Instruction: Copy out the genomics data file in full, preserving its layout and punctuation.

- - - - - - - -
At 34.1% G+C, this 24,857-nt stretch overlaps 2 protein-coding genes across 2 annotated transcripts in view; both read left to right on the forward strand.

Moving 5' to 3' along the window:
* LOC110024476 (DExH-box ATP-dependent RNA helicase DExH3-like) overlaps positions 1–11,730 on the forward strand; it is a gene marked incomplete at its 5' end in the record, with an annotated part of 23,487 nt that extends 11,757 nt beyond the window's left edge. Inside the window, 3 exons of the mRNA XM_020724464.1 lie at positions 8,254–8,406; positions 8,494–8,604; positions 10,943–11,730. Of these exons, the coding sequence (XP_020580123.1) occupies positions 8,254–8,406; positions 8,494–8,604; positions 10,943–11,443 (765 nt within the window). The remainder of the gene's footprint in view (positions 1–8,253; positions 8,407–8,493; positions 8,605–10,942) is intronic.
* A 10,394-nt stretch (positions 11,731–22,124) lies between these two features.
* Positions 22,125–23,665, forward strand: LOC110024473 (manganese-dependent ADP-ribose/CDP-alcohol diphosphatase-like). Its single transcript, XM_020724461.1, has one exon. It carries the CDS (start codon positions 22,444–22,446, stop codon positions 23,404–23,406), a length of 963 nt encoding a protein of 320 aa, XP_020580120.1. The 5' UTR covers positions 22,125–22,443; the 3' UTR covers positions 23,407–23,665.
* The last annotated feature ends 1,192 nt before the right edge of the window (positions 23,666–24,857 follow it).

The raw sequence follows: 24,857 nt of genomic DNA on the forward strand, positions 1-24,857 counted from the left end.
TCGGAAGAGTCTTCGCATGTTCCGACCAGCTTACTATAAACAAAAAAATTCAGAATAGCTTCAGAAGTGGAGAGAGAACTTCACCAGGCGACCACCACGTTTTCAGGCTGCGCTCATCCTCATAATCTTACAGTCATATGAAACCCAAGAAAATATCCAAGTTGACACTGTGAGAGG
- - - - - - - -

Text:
At 34.1% G+C, this 24,857-nt stretch overlaps 2 protein-coding genes across 2 annotated transcripts in view; both read left to right on the forward strand.

Moving 5' to 3' along the window:
* LOC110024476 (DExH-box ATP-dependent RNA helicase DExH3-like) overlaps positions 1–11,730 on the forward strand; it is a gene marked incomplete at its 5' end in the record, with an annotated part of 23,487 nt that extends 11,757 nt beyond the window's left edge. Inside the window, 3 exons of the mRNA XM_020724464.1 lie at positions 8,254–8,406; positions 8,494–8,604; positions 10,943–11,730. Of these exons, the coding sequence (XP_020580123.1) occupies positions 8,254–8,406; positions 8,494–8,604; positions 10,943–11,443 (765 nt within the window). The remainder of the gene's footprint in view (positions 1–8,253; positions 8,407–8,493; positions 8,605–10,942) is intronic.
* A 10,394-nt stretch (positions 11,731–22,124) lies between these two features.
* Positions 22,125–23,665, forward strand: LOC110024473 (manganese-dependent ADP-ribose/CDP-alcohol diphosphatase-like). Its single transcript, XM_020724461.1, has one exon. It carries the CDS (start codon positions 22,444–22,446, stop codon positions 23,404–23,406), a length of 963 nt encoding a protein of 320 aa, XP_020580120.1. The 5' UTR covers positions 22,125–22,443; the 3' UTR covers positions 23,407–23,665.
* The last annotated feature ends 1,192 nt before the right edge of the window (positions 23,666–24,857 follow it).

The raw sequence follows: 24,857 nt of genomic DNA on the forward strand, positions 1-24,857 counted from the left end.
TCGGAAGAGTCTTCGCATGTTCCGACCAGCTTACTATAAACAAAAAAATTCAGAATAGCTTCAGAAGTGGAGAGAGAACTTCACCAGGCGACCACCACGTTTTCAGGCTGCGCTCATCCTCATAATCTTACAGTCATATGAAACCCAAGAAAATATCCAAGTTGACACTGTGAGAGG